In recent years, the short-term rental market has increased. These types of listings can be found on sites such as AirBnB and VRBP, and allow property owners to make some side cash by charging fees for letting others stay in their homes. Although short-term rentals provide an extra source of income, if a person does not abide by rules and regulations for this type of business, they could find themselves paying hefty fines and possibly spending time behind bars.
Denver’s Short-Term Rental Rules
One of the biggest complaints Denver’s Excise and Licensing received was about short-term rentals (STRs), namely the level of noise coming from renters using properties for parties. In 2017, the city enacted an ordinance and rules to regulate STRs and maintain the integrity of neighborhoods in which residents used their homes as short-term rentals.
In Denver, if a person plans to rent their home for 1 to 29 days, they must first obtain a license to do so. The rules also state that the property a person plans to operate as a short-term rental must be their primary residence, which the city ordinance defines as “the usual place of return for housing.”
Proof that a property is a person’s primary residence includes two of the following:
- Motor vehicle registration
- Driver’s license
- Colorado state identification card
- Voter registration
- Tax documents
- Utility bill
If a person is renting a property that they use as their primary residence, they can still apply for an STR license as long as they have permission from their landlord to do so. However, if the property is not their primary residence, they are not eligible for the license. In such situations, they must apply for a Lodging Facility license.
Short-Term Rentals and Felony Charges
Some individuals seeking to rent out their property for less than 30 consecutive days a month might submit an application but overlook the fact that they can only get a license for their primary residence. Unfortunately, in situations where an STR license is obtained for a second home, the owner might be charged with attempting to influence a public servant, which is a felony offense.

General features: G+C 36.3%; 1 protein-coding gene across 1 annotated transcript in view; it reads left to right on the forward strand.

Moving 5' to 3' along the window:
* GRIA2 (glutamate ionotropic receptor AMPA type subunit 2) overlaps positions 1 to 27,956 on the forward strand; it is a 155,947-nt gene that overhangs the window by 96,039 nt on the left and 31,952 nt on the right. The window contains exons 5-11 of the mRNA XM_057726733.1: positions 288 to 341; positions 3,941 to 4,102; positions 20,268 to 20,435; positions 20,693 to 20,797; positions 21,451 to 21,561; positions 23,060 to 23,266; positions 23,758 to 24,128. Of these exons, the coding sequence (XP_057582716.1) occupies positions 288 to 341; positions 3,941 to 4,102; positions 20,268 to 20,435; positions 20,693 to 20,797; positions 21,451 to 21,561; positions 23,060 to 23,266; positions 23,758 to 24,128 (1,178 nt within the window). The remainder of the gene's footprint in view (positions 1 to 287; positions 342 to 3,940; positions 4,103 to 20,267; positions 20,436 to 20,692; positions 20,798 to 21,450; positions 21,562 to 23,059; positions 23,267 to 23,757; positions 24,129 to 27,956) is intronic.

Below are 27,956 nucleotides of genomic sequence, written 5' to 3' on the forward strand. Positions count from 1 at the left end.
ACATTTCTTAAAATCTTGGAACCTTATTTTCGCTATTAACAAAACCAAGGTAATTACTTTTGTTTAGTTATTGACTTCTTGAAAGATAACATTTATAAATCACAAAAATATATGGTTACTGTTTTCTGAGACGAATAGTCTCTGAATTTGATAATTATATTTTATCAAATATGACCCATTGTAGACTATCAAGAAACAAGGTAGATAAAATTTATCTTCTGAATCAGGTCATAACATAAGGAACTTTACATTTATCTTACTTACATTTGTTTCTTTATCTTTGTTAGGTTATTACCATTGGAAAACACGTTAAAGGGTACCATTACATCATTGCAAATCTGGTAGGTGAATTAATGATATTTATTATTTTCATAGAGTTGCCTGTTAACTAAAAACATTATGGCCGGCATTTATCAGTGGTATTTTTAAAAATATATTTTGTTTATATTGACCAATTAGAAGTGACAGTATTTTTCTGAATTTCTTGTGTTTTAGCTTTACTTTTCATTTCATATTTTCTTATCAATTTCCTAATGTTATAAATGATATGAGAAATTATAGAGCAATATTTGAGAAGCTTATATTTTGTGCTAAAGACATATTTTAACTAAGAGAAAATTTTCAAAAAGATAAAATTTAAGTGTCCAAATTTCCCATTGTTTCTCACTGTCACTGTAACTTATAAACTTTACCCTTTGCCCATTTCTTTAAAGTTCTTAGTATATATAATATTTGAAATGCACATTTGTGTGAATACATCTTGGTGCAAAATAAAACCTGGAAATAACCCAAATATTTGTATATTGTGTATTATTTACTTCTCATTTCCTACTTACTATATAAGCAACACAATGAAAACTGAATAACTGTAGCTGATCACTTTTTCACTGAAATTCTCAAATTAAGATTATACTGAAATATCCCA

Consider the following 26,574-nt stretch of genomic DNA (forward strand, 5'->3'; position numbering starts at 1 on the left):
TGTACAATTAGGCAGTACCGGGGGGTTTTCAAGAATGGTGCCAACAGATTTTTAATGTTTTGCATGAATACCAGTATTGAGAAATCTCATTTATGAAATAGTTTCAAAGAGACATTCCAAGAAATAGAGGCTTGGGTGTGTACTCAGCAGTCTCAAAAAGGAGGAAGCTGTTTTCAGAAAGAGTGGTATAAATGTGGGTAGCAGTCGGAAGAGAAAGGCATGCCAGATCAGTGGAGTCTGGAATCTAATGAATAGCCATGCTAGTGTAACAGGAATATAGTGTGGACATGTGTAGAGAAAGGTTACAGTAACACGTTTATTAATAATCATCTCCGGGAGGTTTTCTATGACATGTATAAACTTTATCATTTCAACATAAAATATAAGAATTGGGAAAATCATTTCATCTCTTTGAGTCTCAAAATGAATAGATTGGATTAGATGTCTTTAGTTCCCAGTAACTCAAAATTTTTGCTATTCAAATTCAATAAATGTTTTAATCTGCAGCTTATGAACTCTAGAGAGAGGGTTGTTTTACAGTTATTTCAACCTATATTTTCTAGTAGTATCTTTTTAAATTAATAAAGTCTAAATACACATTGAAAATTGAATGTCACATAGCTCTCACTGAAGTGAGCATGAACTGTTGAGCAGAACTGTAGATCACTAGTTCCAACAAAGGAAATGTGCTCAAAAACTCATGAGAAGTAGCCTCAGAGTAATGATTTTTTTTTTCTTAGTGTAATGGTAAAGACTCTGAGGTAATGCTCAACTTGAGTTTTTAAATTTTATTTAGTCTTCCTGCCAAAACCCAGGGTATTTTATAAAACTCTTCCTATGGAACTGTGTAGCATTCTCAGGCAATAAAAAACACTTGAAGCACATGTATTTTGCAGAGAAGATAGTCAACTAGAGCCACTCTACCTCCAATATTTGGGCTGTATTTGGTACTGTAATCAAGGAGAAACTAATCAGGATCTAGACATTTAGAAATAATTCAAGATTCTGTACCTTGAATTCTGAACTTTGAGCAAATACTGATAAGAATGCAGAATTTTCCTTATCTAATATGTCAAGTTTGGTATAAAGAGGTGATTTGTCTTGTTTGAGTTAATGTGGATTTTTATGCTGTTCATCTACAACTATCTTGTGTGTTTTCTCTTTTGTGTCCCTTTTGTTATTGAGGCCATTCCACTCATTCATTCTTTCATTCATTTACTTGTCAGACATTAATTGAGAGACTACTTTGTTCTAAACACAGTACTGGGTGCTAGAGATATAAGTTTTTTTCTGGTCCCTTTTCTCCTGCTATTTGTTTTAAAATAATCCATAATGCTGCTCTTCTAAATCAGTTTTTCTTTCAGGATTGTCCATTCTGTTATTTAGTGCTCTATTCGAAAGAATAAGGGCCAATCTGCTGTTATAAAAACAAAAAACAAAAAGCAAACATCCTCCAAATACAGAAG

For instance, say Jeremy has a home on 1234 Towne Street and another on 5678 Grove Street. His driver’s license and tax documents list his address as Towne Street. Jeremy decides he wants some extra cash and applies, and is approved, for a short-term rental license for his Grove Street home.
However, because Jeremy’s driver’s license lists a different address than the one he submitted on his STR license application, it raises a red flag with Denver’s Excise and Licensing. The agency, along with the police, investigates the matter and finds that the Grove property is not his primary address. Jeremy gets charged with attempting to influence a public servant because he used deceit to get his application approved.
If convicted for this offense, Jeremy could be looking at a fine of up to $500,000 and a prison sentence of up to 6 years.
For Effective Legal Counsel, Call Gerash Steiner & Blanton, P.C.
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